Pence's conservative version of Medicaid expansion took effect last year. His Healthy Indiana 2.0 plan—which includes premium contributions, health savings accounts, incentives for healthy behaviors, and a benefit lock-out for people who don't pay premiums—has become a model for conservative Republican governors in other states such as Kentucky and Ohio.
An hour after Pence dropped out the race Friday, Eric Holcomb the state's lieutenant governor and Republican U.S. Reps. Susan Brooks and Todd Rokita made moves positioning themselves to become the GOP gubernatorial candidate. Local media pegs Holcomb as facing Democratic nominee John Gregg in November. Gregg, a former state representative, won his party's state primary earlier this year.
Holcomb hasn't commented on HIP 2.0, but as Pence's second in command, he likely supports the program, according to David Craig, an ethics professor at Indiana University–Purdue University Indianapolis.
Both Brooks and Rokita issued statements of support after Pence received approval from HHS for HIP 2.0. Brooks has sided with Pence in a fight against the CMS. The agency wants to conduct an independent evaluation of how the Indiana waiver model has affected beneficiaries' access to care.
She and Pence argue the state has already hired a vendor to perform an evaluation and expressed concern that the CMS would be biased in its assessment.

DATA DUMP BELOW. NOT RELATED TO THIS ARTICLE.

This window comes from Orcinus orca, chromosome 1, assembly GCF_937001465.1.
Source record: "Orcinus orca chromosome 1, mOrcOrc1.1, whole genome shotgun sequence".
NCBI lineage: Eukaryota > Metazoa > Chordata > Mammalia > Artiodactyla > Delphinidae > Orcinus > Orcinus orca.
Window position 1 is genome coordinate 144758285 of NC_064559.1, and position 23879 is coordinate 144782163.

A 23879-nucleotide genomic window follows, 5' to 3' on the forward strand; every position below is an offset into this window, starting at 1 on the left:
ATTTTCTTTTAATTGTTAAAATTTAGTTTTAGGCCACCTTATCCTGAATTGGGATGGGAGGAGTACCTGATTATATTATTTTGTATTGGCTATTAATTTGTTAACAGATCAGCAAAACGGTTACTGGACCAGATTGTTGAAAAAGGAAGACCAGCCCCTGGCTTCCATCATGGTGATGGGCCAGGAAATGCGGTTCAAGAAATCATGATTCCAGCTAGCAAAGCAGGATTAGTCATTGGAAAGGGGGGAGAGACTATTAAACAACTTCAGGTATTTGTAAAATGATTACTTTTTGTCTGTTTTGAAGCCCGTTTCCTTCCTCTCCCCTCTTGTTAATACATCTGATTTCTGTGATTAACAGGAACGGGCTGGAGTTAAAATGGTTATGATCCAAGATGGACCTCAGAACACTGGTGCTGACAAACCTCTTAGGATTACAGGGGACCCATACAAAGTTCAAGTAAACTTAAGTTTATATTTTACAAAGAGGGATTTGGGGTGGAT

If Gregg wins, he might follow fellow Democrat Pennsylvania Gov Tom Wolf's footsteps by junking his predecessor's conservative Medicaid expansion and replacing it with a straightforward approach, said David Orentlicher, a health law professor at Indiana University.
Regardless of who wins the election, providers believe that HIP 2.0 will remain intact given the program's success and its strong, bipartisan support, said Indiana Hospital Association President Douglas Leonard. As many as 350,000 people are believed to have gained access through HIP 2.0.
Others agreed. “It's been implemented very well and is firmly in place,” said Philip Morphew, CEO of the Indiana Primary Health Care Association, which represents the state's community health centers.
"Any major changes to the program would also need to be legislated,” said Lisa Mangifico, a policy analyst at the Indiana Primary Health Care Association.
The only scenario that might change that is if Republicans win the White House, maintain control over the House and Senate and follow through with threats to repeal the Affordable Care Act.